Jake walked outside, leaving the stone-cold bricks behind him. The building’s shadow was looming over the parking lot. He threw his bag into the backseat of his red pick up truck and drove. He drove through the pounding in his head that reminded him of the tick tick tick of his office clock, through the too tight wedding band on his finger that he would have thrown out the car window if he could have admitted to himself that he didn’t like the way they fought and never made up. The sun was setting beyond him, everything moving forward. The sky was starting to look like his pick up truck and his pick up truck looked like the heat of his forehead and that heat felt like it was coming from the setting sun but it wasn’t and everything was a part of a part of a part. He drove up the I-15 until he made a wrong left turn on purpose, just so it would take an hour longer for him to get home. Just so it would take an hour longer until he would have to face the fact that even though his career was on hold, everything else would carry on. The wrong left turn turned into another wrong left turn and that turned into a wrong right turn which led him to a fast food chain’s back parking lot. He was hyperventilating and sweaty. His mind stung with questions. Your boss wants to go in another direction? Is there even another direction in accounting? I already work eighty hours a week. What do you want me to do about this? His mouth was dry. He loosened his crooked, ink-stained tie and balled the whole thing up in his fist until it was sopping with sweat. The restaurant’s lights flickered and he almost took it as a sign to run in and drop his resume right on the counter and start up working again, right there. Work in fast food, live in his car, in this parking lot, wear sweaty ties, take wrong left turns. He felt himself slam the car door, stumble, paperwork in hand, to the restaurant’s entrance. The aluminum and plexiglass door of the restaurant reminded him of the 100 tons he felt on his chest when he heard the words, “we are going to have to let you go.” It was as dim inside that restaurant as it had been in his boss’s office that afternoon. There was a line of people at the counter, staring at him. They stared at a man who had been rubbed raw by life. A man who was trying go somewhere and right now was going backwards. Jake stared back at the painful normalcy. He pushed his way to the front and slid the papers to the cashier, “Look man, I need to see your manager.”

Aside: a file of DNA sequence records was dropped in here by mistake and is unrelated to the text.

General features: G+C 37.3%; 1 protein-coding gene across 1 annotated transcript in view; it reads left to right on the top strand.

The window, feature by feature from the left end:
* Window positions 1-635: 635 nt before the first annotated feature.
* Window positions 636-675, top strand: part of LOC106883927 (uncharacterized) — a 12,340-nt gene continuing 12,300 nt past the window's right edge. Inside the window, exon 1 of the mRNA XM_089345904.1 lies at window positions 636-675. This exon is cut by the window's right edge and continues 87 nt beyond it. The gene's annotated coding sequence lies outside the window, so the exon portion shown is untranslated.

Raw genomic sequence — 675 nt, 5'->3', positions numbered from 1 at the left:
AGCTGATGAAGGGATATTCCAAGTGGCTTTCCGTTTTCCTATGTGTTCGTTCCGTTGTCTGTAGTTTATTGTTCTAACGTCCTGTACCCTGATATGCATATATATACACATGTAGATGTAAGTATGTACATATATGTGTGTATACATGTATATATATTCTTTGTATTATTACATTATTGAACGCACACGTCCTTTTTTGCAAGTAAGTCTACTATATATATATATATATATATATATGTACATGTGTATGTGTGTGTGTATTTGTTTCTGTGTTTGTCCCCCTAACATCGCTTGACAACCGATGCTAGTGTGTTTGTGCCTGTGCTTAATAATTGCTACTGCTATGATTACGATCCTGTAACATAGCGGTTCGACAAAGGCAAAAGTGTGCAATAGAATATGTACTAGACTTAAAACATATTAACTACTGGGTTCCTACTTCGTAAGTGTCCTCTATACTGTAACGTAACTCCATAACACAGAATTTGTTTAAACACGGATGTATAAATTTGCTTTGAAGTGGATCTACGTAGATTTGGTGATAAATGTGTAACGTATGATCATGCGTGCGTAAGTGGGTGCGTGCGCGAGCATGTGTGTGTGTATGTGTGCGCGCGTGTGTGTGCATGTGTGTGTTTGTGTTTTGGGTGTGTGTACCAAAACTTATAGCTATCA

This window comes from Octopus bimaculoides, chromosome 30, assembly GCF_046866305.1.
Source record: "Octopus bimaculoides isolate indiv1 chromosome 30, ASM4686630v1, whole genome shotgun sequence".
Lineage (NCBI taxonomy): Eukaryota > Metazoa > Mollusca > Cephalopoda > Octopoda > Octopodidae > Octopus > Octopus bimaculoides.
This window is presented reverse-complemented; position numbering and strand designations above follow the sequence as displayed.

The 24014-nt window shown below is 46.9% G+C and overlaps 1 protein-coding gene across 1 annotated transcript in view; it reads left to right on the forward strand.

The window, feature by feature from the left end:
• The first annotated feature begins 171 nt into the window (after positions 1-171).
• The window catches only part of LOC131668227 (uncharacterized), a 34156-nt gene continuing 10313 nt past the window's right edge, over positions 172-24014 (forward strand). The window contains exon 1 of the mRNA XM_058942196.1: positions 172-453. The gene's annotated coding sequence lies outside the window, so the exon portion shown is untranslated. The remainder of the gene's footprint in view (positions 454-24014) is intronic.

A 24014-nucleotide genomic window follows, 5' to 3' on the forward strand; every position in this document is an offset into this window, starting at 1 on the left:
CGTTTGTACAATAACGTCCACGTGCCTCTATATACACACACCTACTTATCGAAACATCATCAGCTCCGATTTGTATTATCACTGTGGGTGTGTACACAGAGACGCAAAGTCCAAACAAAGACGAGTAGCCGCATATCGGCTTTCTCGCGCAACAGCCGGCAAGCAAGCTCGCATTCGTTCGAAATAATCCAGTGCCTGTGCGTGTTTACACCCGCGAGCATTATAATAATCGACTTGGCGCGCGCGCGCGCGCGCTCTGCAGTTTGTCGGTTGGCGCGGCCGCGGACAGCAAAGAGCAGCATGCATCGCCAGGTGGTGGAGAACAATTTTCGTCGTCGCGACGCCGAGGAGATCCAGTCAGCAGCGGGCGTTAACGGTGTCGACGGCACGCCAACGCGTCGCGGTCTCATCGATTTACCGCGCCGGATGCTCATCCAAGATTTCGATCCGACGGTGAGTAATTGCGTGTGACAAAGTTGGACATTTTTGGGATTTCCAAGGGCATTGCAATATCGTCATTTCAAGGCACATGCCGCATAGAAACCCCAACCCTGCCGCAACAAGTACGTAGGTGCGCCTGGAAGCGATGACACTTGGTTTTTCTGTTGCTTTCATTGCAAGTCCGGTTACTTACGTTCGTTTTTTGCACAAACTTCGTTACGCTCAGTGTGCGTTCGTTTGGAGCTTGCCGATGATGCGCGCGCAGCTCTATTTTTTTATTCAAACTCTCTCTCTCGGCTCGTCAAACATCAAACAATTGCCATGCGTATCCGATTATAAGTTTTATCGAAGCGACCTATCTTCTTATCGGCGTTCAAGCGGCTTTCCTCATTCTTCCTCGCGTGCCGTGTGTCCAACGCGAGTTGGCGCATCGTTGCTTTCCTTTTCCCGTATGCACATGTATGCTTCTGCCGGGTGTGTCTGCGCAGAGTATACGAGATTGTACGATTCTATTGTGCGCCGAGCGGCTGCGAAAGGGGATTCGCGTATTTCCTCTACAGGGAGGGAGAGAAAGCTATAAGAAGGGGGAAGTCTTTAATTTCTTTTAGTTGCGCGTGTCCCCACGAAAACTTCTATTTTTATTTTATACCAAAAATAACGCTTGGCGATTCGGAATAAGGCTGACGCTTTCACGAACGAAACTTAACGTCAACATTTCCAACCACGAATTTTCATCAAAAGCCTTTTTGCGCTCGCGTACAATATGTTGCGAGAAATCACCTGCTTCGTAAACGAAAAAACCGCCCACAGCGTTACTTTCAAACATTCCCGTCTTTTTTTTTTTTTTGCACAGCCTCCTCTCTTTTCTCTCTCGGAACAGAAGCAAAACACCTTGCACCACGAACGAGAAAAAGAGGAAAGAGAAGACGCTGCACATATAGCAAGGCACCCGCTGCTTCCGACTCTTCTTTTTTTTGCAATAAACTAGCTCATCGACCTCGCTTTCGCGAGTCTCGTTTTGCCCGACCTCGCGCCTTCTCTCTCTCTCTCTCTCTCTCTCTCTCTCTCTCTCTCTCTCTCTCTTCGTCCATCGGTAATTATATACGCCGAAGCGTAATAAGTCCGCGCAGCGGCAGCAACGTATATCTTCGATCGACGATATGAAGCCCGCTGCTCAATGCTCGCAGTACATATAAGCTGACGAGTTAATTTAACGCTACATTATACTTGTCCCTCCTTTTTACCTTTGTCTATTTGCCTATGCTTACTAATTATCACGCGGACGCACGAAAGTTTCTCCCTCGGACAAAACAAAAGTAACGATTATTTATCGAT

“I’m sorry sir, but our manager isn’t here today. If you need anything else I’m going to have to ask you to go to the back of the line and wait your turn.”
“Kid, I don’t need anything, I just need a damn job. Can you get that for me?”
“Sir, I’m just a cashier. I can’t help you with that and if you’d excuse me I’m with a customer. Yes ma’am and you said you wanted tomato on that?”
Jake ran his tongue along the plaque of his bottom teeth, kept his eyes on the cashier and walked himself backwards into a booth. It reeked of hot plastic and salty grease and children’s spit. He could feel the buzzing in his pocket of missed calls from his wife, I’m working overtime this week…four new clients…will you get the chicken started? its in the fridge. His fingernails dug into the table. He felt an uneasy disappointment when they didn’t leave a mark.
Alexandra Marino, Age 16, Grade 11, Columbia Grammar-Prep School, Silver Key